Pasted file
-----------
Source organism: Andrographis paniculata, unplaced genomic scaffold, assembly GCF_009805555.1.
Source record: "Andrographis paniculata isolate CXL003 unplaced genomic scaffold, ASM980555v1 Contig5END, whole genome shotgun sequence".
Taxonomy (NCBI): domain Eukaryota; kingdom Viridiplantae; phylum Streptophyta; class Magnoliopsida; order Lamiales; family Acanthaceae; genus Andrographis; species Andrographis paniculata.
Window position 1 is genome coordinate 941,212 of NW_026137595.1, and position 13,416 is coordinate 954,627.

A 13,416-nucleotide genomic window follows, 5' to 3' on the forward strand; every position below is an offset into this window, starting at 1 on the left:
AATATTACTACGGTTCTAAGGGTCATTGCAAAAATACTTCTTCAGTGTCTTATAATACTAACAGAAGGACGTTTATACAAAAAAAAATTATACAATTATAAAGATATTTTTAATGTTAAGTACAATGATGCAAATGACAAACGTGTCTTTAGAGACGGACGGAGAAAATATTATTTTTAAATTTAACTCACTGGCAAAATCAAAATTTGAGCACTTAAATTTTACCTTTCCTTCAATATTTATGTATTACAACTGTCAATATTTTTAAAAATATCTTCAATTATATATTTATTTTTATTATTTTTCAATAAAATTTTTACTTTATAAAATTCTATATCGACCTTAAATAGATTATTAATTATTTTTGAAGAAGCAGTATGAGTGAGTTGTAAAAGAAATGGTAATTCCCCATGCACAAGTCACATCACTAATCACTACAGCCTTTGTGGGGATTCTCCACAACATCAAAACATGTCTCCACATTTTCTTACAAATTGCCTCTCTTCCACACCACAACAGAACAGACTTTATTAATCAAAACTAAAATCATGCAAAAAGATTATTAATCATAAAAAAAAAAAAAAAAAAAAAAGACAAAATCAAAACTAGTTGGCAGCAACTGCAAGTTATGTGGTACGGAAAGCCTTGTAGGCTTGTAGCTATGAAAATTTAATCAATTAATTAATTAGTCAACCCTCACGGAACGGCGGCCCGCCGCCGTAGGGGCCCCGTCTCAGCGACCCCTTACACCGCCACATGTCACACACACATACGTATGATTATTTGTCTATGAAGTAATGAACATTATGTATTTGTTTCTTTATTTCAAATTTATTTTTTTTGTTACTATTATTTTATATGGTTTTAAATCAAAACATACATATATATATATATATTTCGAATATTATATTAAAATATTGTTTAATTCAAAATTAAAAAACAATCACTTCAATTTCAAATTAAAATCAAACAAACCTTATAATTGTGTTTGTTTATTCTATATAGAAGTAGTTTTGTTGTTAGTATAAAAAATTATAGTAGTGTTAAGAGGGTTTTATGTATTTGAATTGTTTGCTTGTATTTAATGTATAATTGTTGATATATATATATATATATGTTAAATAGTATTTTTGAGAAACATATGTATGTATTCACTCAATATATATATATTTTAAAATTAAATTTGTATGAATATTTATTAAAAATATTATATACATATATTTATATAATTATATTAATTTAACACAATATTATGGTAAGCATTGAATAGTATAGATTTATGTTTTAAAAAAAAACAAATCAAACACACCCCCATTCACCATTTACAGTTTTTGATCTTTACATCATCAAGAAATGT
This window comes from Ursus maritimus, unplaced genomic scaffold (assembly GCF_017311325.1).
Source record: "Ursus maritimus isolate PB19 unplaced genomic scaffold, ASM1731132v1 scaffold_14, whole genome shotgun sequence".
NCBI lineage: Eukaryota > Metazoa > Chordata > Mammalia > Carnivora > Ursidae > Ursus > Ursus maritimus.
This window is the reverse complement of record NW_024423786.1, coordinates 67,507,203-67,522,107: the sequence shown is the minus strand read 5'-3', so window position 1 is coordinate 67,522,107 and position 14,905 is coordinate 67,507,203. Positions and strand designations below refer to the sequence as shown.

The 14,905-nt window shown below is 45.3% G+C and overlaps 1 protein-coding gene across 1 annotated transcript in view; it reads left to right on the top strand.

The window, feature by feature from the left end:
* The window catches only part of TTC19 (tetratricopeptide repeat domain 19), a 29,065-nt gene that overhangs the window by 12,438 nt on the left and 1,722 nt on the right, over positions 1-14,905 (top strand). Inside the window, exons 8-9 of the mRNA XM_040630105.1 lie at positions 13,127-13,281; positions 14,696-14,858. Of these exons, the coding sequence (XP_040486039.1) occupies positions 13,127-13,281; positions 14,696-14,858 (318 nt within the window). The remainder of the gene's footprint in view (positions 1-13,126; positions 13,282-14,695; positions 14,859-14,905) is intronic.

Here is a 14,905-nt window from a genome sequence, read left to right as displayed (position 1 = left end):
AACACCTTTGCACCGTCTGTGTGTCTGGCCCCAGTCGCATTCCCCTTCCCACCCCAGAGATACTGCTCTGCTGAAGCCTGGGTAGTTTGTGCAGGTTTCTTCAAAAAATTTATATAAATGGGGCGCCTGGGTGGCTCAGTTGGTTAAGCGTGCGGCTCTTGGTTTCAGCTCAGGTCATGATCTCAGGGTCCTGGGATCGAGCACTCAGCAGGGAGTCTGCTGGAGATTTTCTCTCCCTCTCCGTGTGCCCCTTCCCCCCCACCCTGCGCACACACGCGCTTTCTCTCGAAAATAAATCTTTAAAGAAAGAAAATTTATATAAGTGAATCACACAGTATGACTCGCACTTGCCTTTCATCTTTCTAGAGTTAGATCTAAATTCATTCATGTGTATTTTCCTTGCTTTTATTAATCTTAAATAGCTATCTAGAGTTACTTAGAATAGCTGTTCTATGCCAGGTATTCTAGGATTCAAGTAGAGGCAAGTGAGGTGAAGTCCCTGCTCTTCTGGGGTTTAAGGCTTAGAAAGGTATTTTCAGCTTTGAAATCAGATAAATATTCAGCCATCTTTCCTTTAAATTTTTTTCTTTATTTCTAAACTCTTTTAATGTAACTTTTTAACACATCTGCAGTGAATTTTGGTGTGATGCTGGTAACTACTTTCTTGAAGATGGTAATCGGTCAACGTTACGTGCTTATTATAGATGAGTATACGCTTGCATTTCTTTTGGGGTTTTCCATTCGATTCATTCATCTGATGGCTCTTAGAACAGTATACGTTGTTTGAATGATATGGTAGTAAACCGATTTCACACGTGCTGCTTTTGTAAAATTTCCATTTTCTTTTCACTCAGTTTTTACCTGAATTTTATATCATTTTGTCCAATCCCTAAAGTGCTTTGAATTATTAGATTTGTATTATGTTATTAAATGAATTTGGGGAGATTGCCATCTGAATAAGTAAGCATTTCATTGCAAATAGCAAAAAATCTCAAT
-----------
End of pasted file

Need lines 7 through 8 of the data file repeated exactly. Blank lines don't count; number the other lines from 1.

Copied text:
This window comes from Ursus maritimus, unplaced genomic scaffold (assembly GCF_017311325.1).
Source record: "Ursus maritimus isolate PB19 unplaced genomic scaffold, ASM1731132v1 scaffold_14, whole genome shotgun sequence".